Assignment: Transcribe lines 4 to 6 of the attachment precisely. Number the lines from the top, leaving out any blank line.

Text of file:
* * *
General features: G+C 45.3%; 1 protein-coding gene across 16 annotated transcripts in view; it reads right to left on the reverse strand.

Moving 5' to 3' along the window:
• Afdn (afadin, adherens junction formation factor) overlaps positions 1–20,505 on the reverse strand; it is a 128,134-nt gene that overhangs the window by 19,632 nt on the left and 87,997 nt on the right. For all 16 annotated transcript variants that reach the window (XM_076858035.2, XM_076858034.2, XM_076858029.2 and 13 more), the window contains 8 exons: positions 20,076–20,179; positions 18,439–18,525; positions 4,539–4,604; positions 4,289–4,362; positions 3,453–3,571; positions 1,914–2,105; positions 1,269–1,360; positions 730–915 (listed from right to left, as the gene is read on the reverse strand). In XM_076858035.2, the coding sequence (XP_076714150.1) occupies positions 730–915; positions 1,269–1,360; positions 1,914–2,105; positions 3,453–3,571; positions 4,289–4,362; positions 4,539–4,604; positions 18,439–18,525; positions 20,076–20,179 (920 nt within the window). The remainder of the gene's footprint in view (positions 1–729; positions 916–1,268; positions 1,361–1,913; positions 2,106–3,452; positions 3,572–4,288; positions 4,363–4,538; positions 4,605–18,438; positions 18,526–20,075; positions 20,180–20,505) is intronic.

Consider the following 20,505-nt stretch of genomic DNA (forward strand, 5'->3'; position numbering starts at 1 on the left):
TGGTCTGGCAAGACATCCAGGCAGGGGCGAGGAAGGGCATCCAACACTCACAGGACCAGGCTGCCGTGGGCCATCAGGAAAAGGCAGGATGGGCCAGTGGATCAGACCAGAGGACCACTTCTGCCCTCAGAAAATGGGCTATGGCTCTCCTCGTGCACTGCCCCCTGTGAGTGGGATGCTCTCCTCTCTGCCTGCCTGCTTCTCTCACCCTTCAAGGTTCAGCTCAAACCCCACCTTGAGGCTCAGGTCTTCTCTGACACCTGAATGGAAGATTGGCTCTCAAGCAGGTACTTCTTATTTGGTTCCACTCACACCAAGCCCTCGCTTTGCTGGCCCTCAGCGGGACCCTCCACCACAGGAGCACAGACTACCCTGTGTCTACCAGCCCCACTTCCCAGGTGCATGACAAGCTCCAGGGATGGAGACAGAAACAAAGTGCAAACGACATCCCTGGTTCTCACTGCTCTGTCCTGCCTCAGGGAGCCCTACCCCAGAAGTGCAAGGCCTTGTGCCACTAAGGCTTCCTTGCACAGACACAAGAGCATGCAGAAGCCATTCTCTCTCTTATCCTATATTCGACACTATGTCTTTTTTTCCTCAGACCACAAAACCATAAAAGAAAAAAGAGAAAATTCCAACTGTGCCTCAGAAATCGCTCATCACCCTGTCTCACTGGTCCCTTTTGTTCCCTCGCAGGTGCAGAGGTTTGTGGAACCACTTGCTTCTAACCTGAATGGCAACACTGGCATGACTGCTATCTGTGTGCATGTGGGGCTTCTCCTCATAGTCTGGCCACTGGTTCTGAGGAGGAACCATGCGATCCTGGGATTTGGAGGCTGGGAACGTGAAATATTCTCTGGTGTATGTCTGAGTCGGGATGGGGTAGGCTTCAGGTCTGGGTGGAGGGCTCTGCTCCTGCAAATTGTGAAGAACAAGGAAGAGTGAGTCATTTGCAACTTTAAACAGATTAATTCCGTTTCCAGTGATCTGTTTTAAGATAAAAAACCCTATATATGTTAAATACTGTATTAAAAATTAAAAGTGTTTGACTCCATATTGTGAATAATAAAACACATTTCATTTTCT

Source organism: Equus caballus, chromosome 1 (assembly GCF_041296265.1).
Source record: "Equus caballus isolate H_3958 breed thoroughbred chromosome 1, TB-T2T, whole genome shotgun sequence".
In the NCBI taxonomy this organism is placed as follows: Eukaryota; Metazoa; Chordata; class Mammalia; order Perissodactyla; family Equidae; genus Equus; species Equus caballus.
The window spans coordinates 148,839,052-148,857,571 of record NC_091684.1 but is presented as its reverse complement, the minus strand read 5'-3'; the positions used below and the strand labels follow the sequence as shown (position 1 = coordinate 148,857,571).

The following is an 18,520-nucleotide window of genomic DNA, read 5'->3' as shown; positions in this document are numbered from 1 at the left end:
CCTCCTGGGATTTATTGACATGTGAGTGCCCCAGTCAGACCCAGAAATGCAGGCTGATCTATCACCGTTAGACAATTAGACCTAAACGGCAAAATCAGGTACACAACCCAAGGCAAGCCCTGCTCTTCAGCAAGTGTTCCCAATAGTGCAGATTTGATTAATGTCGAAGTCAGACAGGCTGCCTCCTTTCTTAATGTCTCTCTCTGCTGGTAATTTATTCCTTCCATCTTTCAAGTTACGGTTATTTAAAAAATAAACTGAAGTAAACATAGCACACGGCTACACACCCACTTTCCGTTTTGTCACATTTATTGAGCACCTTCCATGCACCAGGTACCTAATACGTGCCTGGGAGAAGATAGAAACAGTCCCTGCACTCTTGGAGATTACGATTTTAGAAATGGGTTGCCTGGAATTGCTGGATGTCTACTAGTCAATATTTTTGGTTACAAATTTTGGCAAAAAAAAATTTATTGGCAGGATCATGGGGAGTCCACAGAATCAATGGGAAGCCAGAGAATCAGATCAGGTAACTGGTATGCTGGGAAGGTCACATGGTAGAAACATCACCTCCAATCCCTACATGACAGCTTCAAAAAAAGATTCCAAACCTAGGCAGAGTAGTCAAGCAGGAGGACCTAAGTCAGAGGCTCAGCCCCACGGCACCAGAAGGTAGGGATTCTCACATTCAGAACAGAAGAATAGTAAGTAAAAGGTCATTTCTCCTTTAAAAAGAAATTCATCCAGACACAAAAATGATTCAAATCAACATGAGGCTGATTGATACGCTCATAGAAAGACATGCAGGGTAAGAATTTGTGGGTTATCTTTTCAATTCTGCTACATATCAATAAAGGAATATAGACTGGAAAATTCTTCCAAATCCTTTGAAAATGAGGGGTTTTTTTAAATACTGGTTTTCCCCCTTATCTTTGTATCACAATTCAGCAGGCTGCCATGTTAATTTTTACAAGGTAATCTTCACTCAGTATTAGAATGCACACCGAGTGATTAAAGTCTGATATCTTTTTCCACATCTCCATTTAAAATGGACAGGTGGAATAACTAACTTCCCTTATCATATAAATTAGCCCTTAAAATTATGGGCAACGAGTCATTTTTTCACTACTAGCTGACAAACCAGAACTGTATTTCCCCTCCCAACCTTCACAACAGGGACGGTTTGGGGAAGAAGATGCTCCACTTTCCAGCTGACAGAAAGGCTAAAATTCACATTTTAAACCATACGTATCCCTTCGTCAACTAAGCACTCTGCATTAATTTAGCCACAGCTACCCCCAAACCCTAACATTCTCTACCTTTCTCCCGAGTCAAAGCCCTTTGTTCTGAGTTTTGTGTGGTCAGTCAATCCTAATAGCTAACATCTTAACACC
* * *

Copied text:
Consider the following 20,505-nt stretch of genomic DNA (forward strand, 5'->3'; position numbering starts at 1 on the left):
TGGTCTGGCAAGACATCCAGGCAGGGGCGAGGAAGGGCATCCAACACTCACAGGACCAGGCTGCCGTGGGCCATCAGGAAAAGGCAGGATGGGCCAGTGGATCAGACCAGAGGACCACTTCTGCCCTCAGAAAATGGGCTATGGCTCTCCTCGTGCACTGCCCCCTGTGAGTGGGATGCTCTCCTCTCTGCCTGCCTGCTTCTCTCACCCTTCAAGGTTCAGCTCAAACCCCACCTTGAGGCTCAGGTCTTCTCTGACACCTGAATGGAAGATTGGCTCTCAAGCAGGTACTTCTTATTTGGTTCCACTCACACCAAGCCCTCGCTTTGCTGGCCCTCAGCGGGACCCTCCACCACAGGAGCACAGACTACCCTGTGTCTACCAGCCCCACTTCCCAGGTGCATGACAAGCTCCAGGGATGGAGACAGAAACAAAGTGCAAACGACATCCCTGGTTCTCACTGCTCTGTCCTGCCTCAGGGAGCCCTACCCCAGAAGTGCAAGGCCTTGTGCCACTAAGGCTTCCTTGCACAGACACAAGAGCATGCAGAAGCCATTCTCTCTCTTATCCTATATTCGACACTATGTCTTTTTTTCCTCAGACCACAAAACCATAAAAGAAAAAAGAGAAAATTCCAACTGTGCCTCAGAAATCGCTCATCACCCTGTCTCACTGGTCCCTTTTGTTCCCTCGCAGGTGCAGAGGTTTGTGGAACCACTTGCTTCTAACCTGAATGGCAACACTGGCATGACTGCTATCTGTGTGCATGTGGGGCTTCTCCTCATAGTCTGGCCACTGGTTCTGAGGAGGAACCATGCGATCCTGGGATTTGGAGGCTGGGAACGTGAAATATTCTCTGGTGTATGTCTGAGTCGGGATGGGGTAGGCTTCAGGTCTGGGTGGAGGGCTCTGCTCCTGCAAATTGTGAAGAACAAGGAAGAGTGAGTCATTTGCAACTTTAAACAGATTAATTCCGTTTCCAGTGATCTGTTTTAAGATAAAAAACCCTATATATGTTAAATACTGTATTAAAAATTAAAAGTGTTTGACTCCATATTGTGAATAATAAAACACATTTCATTTTCT

Source organism: Equus caballus, chromosome 1 (assembly GCF_041296265.1).